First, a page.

PageSpeed insights along with Google Search Console are the best tools when comes to assess a website performance against Core Web Vitals (LCP largest contentful paint, FID first input delay and CLS cumulative layout shift). However the terminology used in those tools could be sometimes confusing to users.
One of the most popular questions when it comes to Core Web Vitals assessment is what is the difference between lap data, field data and origin summary, in this post I will try to answer this question.
Things you need to know about lab data:
- Lab data is empowered by LightHouse technology that simulates mobile throttling with a lower speed. Read more here.
- Lighthouse uses in most cases a slower CPU than the average CPU available for users "Lighthouse applies CPU throttling to emulate a mid-tier mobile device even when run on far more powerful desktop hardware" .
- Lighthouse in most cases will use one location (USA).
- Lab data is generated only for the tested URL in Google PageSpeed Insights tool.
- Lab data is a live data, it reflects the speed at the time the test was run.
- Some users interaction elements like FID will not be visitable in the lab data.
When you run Lighthouse in Google Chrome Developer Tools, at the end of the report you will be able to see the settings that are used in that experiment:
Looking at the settings above we can easily see how Lighthouse is using a slower internet connection and slowing the CPU power by 5 times. The reasons Lighthouse does that is to get the test to cover all online users that use different type of computers and connect to the internet using different levels of speed.
Field data is generate by actual Google Chrome everyday users, with:
- Different computers/phones (different resources like CPU, RAM and GPU).
- Different internet speed.
- Different locations.
- Field data is generated only for the URL that is tested in PageSpeed Insights .
- Field data is based on Chrome User Experience Report (CrUX), so it is not live data, it the average user data collected in the last 28 days for the tested URL.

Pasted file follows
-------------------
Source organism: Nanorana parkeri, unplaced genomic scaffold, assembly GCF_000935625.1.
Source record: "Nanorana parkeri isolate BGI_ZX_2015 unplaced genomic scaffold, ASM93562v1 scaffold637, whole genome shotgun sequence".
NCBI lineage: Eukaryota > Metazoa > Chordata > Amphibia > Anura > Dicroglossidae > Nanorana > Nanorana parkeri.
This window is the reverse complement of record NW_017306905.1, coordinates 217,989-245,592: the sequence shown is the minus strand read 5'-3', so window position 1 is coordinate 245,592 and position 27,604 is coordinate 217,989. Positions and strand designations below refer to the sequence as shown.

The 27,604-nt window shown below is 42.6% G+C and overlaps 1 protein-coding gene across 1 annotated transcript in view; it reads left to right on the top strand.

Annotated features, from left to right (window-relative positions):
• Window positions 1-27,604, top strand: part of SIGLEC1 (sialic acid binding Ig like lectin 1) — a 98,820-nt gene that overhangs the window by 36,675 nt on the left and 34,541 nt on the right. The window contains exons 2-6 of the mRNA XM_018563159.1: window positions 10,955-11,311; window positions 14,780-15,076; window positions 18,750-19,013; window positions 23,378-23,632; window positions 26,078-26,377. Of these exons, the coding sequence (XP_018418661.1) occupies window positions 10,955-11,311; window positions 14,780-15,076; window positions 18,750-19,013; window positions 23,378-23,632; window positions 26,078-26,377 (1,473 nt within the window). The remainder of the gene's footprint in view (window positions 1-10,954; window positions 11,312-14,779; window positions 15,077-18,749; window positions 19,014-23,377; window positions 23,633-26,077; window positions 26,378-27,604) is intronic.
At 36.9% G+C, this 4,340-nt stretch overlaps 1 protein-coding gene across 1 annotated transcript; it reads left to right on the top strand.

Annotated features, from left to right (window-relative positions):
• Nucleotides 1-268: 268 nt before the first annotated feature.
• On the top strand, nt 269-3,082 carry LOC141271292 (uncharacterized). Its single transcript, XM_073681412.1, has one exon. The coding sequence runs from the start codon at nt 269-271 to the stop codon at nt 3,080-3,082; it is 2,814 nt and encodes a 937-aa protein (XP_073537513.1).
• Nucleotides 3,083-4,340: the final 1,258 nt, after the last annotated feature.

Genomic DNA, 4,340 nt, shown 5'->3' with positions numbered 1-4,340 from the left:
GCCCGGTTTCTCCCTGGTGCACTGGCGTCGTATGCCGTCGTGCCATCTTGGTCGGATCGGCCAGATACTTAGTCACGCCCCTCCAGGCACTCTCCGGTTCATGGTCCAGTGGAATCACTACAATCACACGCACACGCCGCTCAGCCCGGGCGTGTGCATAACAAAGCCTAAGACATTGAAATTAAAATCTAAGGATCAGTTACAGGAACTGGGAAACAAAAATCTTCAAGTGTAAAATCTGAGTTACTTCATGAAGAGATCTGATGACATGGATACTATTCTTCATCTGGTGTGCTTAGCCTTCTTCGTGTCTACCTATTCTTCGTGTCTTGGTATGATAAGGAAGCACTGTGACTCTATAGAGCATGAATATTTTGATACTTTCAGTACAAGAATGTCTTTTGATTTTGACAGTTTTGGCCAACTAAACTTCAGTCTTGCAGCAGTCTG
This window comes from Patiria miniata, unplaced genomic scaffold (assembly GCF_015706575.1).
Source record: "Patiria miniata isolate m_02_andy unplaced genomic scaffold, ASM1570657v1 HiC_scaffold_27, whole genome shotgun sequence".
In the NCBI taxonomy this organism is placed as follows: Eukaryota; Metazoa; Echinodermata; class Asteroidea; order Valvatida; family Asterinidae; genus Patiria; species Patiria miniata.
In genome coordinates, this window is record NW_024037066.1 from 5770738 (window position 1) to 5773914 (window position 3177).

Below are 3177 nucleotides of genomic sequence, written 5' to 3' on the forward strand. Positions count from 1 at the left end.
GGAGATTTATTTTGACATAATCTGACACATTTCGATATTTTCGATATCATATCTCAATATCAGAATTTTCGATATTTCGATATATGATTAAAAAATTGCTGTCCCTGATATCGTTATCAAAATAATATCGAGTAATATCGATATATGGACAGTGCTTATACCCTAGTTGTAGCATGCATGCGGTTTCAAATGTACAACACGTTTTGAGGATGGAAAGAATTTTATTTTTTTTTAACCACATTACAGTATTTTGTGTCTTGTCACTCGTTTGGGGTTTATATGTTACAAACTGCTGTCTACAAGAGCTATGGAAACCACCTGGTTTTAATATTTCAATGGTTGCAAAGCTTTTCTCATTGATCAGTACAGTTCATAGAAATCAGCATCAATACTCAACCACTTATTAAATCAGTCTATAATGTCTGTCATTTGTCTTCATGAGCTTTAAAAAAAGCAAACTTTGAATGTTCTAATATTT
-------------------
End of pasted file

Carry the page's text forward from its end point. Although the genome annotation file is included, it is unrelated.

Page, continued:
- Google uses the 75th percentile value of all page views to the tested page to produce the score, if at least 75 percent of page views to the tested page meet "good" threshold, the page is classified as having "good" performance for that metric.
So if most of your users coming from a population with a high internet speed and powerful devices, it is normal to see field data better than lab data.
On the other hand if your server is overloaded at the time you are running the test, it is normal to see lab data recording higher numbers than field data.
This is very similar to field data but it represents the average performance of all pages on your website/domain.
Google uses the 75th percentile value of all page views to that site/domain to produce the score, if at least 75 percent of page views to the tested site meet "good" threshold, the site is classified as having "good" performance for that metric.
Which data set to care mostly about?
Google will be using the field data (CrUX) and original summary data to judge your pages/website, which is also data that is available in Google Search Console.
All what you need to monitor in the PageSpeed Insights report is the original summary data, which is the date that will be used by Google algorithm updates in the future. It is ok to use lab data while working on speed improvements as you need an instant feed back.
|Field Data||Original Summary||Lap Data|
|Internet Connection speed||Different connection speed for real-world users||Different connection speed for real-world users||Latency: 150ms Throughput: 1.6Mbps down / 750 Kbps up.|
|Machine Hardware||Different CPU, RAM, GPU, depending or real-world users||Different CPU, RAM, GPU, depending or real-world users||Mid-Tier Mobile (4X slowdown of a high tier desktop)|
|Results time||Average last 28 days||Average last 28 days||Current|
|Location||Real-world user’ location||Real-world user’ location||California|
|Result for||Tested URL||Whole Domain||Tested URL|